Cervical spinal stenosis is among the most serious complications caused by degenerative changes in the upper (cervical) spine due to aging. The condition occurs when an overgrowth of bone or tissue narrows the spaces in an individual’s cervical spine, resulting in pressure on the spinal cord and/or nerve roots.
Symptoms are often present on only one side of the body, though may include both legs. Most commonly, the disorder causes pain, stiffness, numbness or weakness in the neck, arms and/or legs, and in severe cases, incontinence.
Imaging tests including X-rays, magnetic resonance imaging (MRI) and computed tomography (CT) scans are commonly ordered by health care professionals to diagnose cervical spinal stenosis and rule out other similar disorders and diseases. Common treatments include physical therapy, medication, or, in severe cases, surgery to relieve pressure on the spinal cord and/or nerves.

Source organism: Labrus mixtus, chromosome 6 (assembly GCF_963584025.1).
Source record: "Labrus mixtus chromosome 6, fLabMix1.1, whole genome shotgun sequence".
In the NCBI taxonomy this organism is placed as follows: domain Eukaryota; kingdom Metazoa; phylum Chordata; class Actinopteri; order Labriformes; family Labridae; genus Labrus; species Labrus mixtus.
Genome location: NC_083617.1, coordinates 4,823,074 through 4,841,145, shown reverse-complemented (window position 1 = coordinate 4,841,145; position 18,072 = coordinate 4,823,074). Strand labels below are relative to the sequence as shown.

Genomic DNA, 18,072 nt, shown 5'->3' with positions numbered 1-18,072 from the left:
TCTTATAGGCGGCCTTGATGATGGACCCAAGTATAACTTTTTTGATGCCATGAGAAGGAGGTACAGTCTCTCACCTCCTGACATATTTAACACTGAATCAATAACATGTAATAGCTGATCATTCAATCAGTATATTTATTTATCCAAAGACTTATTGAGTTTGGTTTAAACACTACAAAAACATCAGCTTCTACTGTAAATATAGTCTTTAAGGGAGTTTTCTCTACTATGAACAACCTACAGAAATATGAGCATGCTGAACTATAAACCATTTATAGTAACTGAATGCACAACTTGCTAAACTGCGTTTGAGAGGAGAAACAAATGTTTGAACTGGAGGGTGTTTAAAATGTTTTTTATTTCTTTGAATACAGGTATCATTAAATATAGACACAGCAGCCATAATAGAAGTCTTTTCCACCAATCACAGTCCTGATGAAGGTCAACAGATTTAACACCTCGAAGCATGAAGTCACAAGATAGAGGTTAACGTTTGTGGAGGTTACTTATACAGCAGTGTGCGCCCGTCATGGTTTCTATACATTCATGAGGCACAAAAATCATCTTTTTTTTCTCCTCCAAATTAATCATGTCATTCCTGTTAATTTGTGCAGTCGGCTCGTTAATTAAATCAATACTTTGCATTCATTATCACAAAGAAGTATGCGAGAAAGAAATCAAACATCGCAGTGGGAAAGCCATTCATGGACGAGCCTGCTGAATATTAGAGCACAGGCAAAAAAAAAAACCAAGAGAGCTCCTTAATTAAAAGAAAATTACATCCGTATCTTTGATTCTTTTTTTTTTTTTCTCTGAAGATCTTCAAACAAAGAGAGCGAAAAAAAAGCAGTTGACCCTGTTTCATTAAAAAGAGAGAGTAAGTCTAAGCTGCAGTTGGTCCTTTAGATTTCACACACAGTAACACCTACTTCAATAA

Resource: Mayo Clinic
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